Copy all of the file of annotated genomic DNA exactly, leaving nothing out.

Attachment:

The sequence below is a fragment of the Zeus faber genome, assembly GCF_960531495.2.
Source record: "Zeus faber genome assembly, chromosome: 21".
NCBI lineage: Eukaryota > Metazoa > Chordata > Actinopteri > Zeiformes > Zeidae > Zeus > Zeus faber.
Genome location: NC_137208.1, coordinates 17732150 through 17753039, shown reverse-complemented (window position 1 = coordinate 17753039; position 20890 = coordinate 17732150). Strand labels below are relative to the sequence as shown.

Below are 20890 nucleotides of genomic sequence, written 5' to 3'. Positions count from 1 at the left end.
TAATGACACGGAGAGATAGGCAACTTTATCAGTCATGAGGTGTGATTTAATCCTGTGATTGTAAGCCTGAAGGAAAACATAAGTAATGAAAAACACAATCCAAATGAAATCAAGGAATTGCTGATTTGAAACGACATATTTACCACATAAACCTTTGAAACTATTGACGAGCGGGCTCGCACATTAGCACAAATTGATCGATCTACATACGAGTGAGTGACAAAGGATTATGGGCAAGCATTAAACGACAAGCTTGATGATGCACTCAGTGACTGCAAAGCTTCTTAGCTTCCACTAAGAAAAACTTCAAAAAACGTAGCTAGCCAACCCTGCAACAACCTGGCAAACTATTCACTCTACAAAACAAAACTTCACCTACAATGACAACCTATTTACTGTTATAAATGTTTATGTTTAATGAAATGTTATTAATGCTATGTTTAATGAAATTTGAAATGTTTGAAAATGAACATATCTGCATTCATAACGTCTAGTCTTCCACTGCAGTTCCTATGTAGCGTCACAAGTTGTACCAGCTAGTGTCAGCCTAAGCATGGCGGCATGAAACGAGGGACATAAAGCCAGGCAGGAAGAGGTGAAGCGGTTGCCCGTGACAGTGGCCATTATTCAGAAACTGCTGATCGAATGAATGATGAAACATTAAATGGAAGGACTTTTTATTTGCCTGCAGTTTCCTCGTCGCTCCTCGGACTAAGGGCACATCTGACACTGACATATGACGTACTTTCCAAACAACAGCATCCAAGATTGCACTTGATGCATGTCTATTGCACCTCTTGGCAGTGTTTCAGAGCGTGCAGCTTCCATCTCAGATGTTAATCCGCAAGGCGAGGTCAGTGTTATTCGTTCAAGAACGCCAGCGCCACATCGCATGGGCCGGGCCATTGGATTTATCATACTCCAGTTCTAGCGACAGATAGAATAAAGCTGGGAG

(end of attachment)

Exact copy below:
The sequence below is a fragment of the Zeus faber genome, assembly GCF_960531495.2.
Source record: "Zeus faber genome assembly, chromosome: 21".
NCBI lineage: Eukaryota > Metazoa > Chordata > Actinopteri > Zeiformes > Zeidae > Zeus > Zeus faber.
Genome location: NC_137208.1, coordinates 17732150 through 17753039, shown reverse-complemented (window position 1 = coordinate 17753039; position 20890 = coordinate 17732150). Strand labels below are relative to the sequence as shown.

Below are 20890 nucleotides of genomic sequence, written 5' to 3'. Positions count from 1 at the left end.
TAATGACACGGAGAGATAGGCAACTTTATCAGTCATGAGGTGTGATTTAATCCTGTGATTGTAAGCCTGAAGGAAAACATAAGTAATGAAAAACACAATCCAAATGAAATCAAGGAATTGCTGATTTGAAACGACATATTTACCACATAAACCTTTGAAACTATTGACGAGCGGGCTCGCACATTAGCACAAATTGATCGATCTACATACGAGTGAGTGACAAAGGATTATGGGCAAGCATTAAACGACAAGCTTGATGATGCACTCAGTGACTGCAAAGCTTCTTAGCTTCCACTAAGAAAAACTTCAAAAAACGTAGCTAGCCAACCCTGCAACAACCTGGCAAACTATTCACTCTACAAAACAAAACTTCACCTACAATGACAACCTATTTACTGTTATAAATGTTTATGTTTAATGAAATGTTATTAATGCTATGTTTAATGAAATTTGAAATGTTTGAAAATGAACATATCTGCATTCATAACGTCTAGTCTTCCACTGCAGTTCCTATGTAGCGTCACAAGTTGTACCAGCTAGTGTCAGCCTAAGCATGGCGGCATGAAACGAGGGACATAAAGCCAGGCAGGAAGAGGTGAAGCGGTTGCCCGTGACAGTGGCCATTATTCAGAAACTGCTGATCGAATGAATGATGAAACATTAAATGGAAGGACTTTTTATTTGCCTGCAGTTTCCTCGTCGCTCCTCGGACTAAGGGCACATCTGACACTGACATATGACGTACTTTCCAAACAACAGCATCCAAGATTGCACTTGATGCATGTCTATTGCACCTCTTGGCAGTGTTTCAGAGCGTGCAGCTTCCATCTCAGATGTTAATCCGCAAGGCGAGGTCAGTGTTATTCGTTCAAGAACGCCAGCGCCACATCGCATGGGCCGGGCCATTGGATTTATCATACTCCAGTTCTAGCGACAGATAGAATAAAGCTGGGAG